Kornerupine

Crystal system Orthorhombic
Transparency Transparent
Luster Vitreous
Fracture Conchoidal
Cleavage Perfect prismatic
Specific Gravity 3.30
Hardness 6.5
Optical Character Biaxial - ; Double Refractive
Refractive index 1.667-1.680
Birefringence 0.013
Dispersion 0.019
Fluorescence None
Pleochroism Strong to distinct; green & yellow to red brown
Chemical Formula MgAl2SiO6
Comments Attacked by acids
Streak

Kornerupine (korn-neh-R00-peen) was first identified by the Danish geologist, A.N. Kornerup, after the mineral's discovery in Greenland. Later, gem quality material was found in Sri Lanka, Madagascar and Mogok, Burma. It is basically magnesium-aluminum silicate, corresponding to the formula MgAl2SiO6. It also contains small amounts of alkali metals, plus boron and a hydroxide ion. In a pure form it would be colorless, but the color is usually brown, yellow or green. The dark-brown stones from Sri Lanka are most frequently seen in collections.

This rarely used gem mineral crystallizes in the orthorhombic system and also occurs in aggregates resembling sillimanite. It has a hardness of 6 1/2, a vitreous luster, and a specific-gravity range of 1.27 to 3.44, with gem material usually about 3.32. The indices are usually near 1.665 - 1.677, with a very strongly negative sign, in that the middle index is only .001 below the high index. However, the low reading varies from approximately 1.661 to 1.682 and the high from 1.674 to 1.699. The birefringence varies from approximately .013 when the indices are low to about .017 when they are high. The color dispersion is .019. Green and yellow to reddish-brown dichroism is a characteristic feature. Because of this distinctive pleochroism and its strongly negative sign, kornerupine is seldom difficult to identify.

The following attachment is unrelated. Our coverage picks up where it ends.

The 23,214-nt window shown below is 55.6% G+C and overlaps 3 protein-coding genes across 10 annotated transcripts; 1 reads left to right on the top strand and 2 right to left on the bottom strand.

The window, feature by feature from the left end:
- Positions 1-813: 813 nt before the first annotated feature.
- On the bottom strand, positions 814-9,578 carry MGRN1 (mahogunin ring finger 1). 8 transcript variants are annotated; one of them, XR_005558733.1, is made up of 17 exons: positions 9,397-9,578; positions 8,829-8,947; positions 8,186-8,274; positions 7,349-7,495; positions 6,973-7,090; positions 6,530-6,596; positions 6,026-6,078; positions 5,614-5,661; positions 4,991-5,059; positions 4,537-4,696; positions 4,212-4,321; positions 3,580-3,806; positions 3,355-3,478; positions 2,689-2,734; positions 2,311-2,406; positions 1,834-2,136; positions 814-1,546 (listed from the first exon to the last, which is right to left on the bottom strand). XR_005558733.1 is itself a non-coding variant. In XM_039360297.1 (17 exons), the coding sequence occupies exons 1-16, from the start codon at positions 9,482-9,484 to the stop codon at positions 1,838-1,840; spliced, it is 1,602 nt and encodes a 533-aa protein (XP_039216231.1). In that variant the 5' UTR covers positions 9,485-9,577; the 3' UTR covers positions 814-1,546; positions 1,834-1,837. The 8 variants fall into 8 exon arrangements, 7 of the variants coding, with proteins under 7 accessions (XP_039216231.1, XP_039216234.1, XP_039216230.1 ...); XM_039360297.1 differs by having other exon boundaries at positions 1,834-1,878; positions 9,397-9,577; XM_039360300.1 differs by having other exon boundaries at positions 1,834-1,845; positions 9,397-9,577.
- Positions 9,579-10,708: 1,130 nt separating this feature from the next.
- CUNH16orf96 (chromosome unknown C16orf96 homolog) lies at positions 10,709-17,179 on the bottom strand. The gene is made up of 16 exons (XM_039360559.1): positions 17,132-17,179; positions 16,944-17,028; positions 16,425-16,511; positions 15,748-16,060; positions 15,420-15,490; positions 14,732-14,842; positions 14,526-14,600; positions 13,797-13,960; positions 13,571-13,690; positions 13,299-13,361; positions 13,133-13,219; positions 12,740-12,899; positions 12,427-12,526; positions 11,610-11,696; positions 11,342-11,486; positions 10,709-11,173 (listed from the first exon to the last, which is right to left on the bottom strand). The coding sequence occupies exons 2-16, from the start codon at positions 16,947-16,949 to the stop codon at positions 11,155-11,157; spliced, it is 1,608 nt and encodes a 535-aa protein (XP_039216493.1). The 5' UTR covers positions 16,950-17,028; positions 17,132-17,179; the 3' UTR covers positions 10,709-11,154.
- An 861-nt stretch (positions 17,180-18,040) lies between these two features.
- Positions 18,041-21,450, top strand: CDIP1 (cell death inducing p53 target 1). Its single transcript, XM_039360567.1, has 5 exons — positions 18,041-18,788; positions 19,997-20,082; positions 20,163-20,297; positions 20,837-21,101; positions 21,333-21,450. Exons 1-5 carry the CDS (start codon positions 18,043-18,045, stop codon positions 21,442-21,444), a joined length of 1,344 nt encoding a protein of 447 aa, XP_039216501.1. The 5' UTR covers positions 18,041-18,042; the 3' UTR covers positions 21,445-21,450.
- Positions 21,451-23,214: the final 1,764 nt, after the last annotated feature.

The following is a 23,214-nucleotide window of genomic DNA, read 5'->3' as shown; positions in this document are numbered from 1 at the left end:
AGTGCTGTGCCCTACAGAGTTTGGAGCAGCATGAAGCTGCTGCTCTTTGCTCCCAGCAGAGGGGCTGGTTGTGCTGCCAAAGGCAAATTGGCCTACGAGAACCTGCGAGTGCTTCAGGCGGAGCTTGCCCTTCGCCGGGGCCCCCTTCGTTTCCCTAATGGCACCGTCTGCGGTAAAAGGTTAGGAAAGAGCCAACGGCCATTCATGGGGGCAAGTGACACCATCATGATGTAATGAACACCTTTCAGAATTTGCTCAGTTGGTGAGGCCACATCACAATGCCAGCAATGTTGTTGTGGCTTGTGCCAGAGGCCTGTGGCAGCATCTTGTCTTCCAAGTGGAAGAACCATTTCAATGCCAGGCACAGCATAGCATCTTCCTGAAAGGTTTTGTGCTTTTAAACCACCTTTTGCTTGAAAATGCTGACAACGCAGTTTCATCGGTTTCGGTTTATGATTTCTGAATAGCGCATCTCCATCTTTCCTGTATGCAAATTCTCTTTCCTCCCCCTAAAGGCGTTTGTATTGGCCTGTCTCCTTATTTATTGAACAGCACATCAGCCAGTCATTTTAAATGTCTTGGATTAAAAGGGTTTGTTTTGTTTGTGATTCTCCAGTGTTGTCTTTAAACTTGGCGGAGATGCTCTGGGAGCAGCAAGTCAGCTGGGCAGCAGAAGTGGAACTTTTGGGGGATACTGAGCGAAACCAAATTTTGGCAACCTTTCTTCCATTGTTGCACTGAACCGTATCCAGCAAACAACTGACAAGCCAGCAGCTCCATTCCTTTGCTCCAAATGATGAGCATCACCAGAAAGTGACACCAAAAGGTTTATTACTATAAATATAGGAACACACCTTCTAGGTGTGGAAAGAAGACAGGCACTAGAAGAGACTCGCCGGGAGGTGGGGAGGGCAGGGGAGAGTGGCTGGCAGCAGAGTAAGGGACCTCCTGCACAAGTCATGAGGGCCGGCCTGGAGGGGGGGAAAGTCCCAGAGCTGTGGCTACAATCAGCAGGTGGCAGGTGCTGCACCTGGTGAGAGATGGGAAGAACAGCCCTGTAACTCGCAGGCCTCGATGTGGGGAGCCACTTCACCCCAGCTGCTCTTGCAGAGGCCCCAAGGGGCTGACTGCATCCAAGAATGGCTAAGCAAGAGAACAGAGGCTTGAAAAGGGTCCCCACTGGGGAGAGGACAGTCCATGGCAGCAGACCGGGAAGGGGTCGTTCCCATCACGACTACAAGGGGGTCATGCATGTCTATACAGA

When fashioning kornerupine, the material should be oriented for the most attractive color. 43° and 39° are usually used for the crown and pavilion angles, respectively, and Linde A power on a tin lap results in a satisfactory polish.